Some Common Myths Of Ankyloglossia Debunked

Ankyloglossia

Ankyloglossia or tongue-tie is an abnormal condition present at birth, which restricts the circle of motion produced by tongue. In this case, a tight or thick tissue band called lingual frenulum ties the tongue’s bottom to the mouth’s floor. Not only does it make it difficult to stick out the tongue, but also affects the way a child speaks, eats and swallows. A few cases may even require a simple surgical process for rectification. However, there are some myths in circulation about this abnormality that needs to be debunked.

Tongue-Tie Is A Common Occurrence

No one can claim the fact that the prevalence of tongue-tie is quickly increasing. There is no accurate study which materializes this notion. It may be a population-based condition, but in order to declare this as a fact, proper research and studies must be done.

Tongue-tie Is Connected To Lip Tie

It is a misconception that a baby having a tongue-tie has an upper tie as well. This is not true at all. You don’t even know what actually is a lip tie, and there is no valid tool to assess the issue with anyone. On lifting the upper lips, if you see the gums turning white with a tight frenulum, your baby may be having a lip-tie.

Laser Is A Better Option Than Scissors Frenectomy

There is no reliable evidence to support this statement. Any sort of benefits are merely postulated. Also, it’s not necessary to perform a deep frenectomy for the baby to achieve an optimum motion range with a lighter snip.

Laser Frenectomy Is Totally Safe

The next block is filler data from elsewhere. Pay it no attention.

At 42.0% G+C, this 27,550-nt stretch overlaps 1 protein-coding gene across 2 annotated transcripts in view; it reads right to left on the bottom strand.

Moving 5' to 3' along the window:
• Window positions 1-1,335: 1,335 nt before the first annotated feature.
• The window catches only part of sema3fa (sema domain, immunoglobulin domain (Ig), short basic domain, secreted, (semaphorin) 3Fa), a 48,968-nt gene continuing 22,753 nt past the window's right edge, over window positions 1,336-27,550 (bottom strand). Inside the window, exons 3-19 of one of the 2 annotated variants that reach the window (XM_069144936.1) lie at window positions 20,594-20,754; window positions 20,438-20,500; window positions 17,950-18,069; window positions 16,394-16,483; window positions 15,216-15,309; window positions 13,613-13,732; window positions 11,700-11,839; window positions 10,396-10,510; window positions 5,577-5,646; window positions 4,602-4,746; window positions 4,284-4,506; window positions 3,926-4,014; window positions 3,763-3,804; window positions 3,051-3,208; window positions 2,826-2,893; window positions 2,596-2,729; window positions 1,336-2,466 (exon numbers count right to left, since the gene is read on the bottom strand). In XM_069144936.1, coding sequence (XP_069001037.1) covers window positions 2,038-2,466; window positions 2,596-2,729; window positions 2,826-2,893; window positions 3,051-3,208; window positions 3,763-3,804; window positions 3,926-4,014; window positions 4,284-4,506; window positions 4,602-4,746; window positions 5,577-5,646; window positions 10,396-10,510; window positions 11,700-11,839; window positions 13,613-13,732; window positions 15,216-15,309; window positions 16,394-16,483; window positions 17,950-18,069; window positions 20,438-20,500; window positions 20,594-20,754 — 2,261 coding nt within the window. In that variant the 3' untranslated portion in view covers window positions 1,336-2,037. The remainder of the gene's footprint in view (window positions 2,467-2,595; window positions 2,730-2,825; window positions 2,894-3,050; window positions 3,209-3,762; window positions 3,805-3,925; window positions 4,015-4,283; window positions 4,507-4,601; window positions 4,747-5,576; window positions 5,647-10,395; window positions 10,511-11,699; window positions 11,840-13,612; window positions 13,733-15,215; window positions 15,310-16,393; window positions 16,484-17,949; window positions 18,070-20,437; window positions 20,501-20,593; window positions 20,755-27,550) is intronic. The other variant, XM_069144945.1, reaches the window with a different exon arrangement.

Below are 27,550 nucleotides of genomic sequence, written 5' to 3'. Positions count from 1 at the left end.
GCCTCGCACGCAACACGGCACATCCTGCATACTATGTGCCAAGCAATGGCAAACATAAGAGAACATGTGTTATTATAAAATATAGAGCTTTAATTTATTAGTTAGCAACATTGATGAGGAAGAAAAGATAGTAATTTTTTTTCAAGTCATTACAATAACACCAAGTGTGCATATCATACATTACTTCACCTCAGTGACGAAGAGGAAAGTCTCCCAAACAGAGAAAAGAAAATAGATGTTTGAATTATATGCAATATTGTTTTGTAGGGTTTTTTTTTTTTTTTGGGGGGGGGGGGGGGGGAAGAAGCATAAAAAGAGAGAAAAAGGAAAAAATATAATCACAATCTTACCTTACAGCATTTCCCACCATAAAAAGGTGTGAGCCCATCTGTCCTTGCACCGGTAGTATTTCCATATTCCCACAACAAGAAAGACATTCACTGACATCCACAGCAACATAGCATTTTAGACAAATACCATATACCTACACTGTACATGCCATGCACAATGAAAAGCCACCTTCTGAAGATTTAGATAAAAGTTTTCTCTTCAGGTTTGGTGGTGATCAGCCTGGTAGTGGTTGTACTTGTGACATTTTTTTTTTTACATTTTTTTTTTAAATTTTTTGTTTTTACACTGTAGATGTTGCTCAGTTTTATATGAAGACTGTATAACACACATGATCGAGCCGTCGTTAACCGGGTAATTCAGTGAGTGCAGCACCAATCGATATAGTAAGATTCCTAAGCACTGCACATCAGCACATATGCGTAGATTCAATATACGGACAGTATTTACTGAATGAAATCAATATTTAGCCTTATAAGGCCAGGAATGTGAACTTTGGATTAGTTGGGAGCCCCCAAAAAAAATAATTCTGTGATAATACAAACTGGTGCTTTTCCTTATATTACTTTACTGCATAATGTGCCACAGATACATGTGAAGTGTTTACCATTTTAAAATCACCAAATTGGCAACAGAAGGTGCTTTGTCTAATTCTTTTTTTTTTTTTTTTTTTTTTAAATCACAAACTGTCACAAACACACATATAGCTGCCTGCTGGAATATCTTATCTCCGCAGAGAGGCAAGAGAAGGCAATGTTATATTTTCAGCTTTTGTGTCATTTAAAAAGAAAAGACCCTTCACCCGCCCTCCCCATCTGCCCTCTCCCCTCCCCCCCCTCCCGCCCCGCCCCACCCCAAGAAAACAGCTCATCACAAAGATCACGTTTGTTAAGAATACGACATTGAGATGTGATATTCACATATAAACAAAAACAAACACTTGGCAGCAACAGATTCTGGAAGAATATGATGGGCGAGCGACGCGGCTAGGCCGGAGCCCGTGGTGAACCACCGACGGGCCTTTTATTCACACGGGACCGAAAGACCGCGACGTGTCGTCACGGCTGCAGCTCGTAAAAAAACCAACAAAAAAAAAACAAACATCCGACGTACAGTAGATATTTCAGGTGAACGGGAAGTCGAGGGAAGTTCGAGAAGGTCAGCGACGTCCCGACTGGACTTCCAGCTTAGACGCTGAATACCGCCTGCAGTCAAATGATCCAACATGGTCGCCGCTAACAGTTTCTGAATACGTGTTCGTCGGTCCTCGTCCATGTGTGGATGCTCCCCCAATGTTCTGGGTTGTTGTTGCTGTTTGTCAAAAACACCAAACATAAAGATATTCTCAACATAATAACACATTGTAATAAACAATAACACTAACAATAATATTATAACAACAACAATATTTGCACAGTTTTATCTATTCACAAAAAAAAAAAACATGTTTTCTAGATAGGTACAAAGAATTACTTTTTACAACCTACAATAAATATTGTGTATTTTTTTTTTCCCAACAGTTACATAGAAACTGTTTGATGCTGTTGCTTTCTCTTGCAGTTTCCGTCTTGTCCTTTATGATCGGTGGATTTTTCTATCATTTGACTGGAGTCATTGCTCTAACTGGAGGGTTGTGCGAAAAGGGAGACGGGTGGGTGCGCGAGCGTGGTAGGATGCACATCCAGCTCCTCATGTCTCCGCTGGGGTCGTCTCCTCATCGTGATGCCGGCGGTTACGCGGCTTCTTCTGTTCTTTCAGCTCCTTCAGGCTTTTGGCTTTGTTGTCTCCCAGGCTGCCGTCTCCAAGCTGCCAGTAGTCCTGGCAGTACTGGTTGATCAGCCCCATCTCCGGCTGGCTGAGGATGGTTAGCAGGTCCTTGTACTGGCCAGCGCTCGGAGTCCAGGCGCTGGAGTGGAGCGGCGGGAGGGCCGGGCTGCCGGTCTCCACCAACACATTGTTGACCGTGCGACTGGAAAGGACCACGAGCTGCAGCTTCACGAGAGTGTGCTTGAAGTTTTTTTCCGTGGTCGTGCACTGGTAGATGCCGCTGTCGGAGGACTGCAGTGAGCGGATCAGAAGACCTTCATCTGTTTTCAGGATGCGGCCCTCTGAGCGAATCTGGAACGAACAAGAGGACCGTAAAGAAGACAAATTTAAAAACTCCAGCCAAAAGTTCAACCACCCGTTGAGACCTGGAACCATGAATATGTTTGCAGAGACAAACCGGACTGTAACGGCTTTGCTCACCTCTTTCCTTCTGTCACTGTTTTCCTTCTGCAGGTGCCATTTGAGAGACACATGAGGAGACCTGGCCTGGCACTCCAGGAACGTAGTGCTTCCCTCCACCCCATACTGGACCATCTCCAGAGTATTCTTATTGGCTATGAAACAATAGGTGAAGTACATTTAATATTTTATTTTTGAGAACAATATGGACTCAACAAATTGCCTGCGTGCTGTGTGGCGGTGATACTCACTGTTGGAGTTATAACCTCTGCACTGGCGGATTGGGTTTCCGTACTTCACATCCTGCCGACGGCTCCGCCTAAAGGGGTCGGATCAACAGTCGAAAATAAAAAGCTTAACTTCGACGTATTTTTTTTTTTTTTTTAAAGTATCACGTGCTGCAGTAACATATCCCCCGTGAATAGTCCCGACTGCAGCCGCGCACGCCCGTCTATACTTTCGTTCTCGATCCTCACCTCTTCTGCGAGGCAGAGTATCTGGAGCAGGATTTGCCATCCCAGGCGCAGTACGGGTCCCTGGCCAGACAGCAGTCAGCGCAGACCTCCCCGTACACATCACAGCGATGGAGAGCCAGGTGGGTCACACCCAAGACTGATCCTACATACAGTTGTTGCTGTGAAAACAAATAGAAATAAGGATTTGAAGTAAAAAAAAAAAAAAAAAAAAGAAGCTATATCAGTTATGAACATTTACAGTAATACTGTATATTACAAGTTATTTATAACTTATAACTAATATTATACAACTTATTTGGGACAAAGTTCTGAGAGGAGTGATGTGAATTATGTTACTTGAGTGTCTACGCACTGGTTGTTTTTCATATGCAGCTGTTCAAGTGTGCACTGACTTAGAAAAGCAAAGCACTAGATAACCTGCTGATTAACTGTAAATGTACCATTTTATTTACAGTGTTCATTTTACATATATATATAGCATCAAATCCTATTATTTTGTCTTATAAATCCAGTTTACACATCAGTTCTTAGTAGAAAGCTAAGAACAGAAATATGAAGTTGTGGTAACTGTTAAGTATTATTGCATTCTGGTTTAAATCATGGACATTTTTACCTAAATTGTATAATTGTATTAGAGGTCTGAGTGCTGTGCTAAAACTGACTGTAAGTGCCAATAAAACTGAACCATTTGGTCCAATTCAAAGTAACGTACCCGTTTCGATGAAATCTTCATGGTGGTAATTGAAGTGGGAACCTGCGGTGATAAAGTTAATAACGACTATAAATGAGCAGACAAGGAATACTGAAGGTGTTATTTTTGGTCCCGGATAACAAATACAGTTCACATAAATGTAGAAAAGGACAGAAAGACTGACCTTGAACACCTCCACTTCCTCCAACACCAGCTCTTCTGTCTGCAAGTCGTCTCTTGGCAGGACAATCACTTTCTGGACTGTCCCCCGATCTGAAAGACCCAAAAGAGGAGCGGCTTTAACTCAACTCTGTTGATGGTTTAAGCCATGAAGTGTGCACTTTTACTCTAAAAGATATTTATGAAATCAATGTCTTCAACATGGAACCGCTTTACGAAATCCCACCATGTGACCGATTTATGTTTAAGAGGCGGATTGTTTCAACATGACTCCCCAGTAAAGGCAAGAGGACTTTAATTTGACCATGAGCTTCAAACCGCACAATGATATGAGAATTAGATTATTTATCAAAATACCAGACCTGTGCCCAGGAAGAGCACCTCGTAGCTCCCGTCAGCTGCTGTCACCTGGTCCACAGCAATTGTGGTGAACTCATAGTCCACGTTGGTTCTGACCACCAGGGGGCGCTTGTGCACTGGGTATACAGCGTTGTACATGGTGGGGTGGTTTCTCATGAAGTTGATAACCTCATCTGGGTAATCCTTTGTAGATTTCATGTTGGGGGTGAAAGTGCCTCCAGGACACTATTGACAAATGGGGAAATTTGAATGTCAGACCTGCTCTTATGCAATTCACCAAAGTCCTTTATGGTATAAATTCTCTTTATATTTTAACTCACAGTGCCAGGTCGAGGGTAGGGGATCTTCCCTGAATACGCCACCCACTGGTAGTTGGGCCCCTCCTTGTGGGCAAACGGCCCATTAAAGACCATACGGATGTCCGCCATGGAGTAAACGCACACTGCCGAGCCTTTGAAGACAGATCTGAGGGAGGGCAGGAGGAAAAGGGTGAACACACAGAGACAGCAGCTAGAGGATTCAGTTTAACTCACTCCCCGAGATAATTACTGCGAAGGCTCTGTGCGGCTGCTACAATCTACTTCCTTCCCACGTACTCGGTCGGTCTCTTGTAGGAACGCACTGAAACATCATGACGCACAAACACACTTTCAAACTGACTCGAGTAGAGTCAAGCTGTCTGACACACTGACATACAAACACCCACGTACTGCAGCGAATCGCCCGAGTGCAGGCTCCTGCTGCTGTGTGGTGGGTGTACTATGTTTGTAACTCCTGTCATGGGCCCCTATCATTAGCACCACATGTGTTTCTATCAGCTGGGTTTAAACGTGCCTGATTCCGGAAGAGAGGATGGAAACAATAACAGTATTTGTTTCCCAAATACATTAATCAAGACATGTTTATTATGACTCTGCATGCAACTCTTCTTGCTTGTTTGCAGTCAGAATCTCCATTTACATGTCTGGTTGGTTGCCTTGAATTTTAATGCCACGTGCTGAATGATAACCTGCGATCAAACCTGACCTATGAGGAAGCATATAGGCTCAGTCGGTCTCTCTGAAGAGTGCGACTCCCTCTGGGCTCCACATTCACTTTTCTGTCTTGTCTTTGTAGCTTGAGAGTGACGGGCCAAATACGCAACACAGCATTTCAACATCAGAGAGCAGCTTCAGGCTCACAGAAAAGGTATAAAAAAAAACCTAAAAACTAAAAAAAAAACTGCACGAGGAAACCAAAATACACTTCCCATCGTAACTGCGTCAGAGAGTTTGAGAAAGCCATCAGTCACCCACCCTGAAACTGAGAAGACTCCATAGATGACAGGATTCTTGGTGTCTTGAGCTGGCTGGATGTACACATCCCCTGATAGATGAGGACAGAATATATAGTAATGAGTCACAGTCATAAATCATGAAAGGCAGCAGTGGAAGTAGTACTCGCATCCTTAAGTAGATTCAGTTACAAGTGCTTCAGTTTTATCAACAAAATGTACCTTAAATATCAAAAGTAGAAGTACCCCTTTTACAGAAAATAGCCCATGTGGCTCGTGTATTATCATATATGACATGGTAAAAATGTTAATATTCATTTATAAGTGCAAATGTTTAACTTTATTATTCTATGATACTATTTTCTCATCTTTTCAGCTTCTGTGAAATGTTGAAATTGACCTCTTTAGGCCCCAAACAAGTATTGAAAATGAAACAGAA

Lasers can do some significant damage, if not handled properly. A professional practitioner will always employ safety rules to use laser equipment. There are various types of LASERs, with some of them suitable for soft-tissue surgery. Wrong choice of laser can create unnecessary scar tissues and damage collateral tissues as well.

Post-Surgical Care Prevents Re-Attachment

In order to prevent re-attachment or formation of excessive scar tissue, the scar tissue in the wound bed must be wrecked down a number of times. According to a study, frenum is a type of fascia, known as tendon. Scar tissue breakdown in the wound bed leads to myofibroblast laying down a condensed network of collagen. Gentle care is better, both psychologically and physiologically. There is absolutely no need to give baby trauma, with a hostile management post-surgery.

A Posterior Tie Exists Behind Every Frontal Tie

Going by histology, this is not 100% true.  It can be a misguiding statement if the objective is to hearten physicians to eliminate enough tissues to sufficiently activate the tongue. It is more practical to state that enough tissues must be taken out without cutting into the muscle, in order to restore optimum tongue mobility.

Any Medical Consultant Can Assess Tongue-Tie

Any profession requires the member to be trained specifically for a particular phenomenon. For that reason, not all consultants are trained to evaluate a tongue-tie condition. It’s always advisable to ask the ENT doctor, if he/she is trained for that purpose.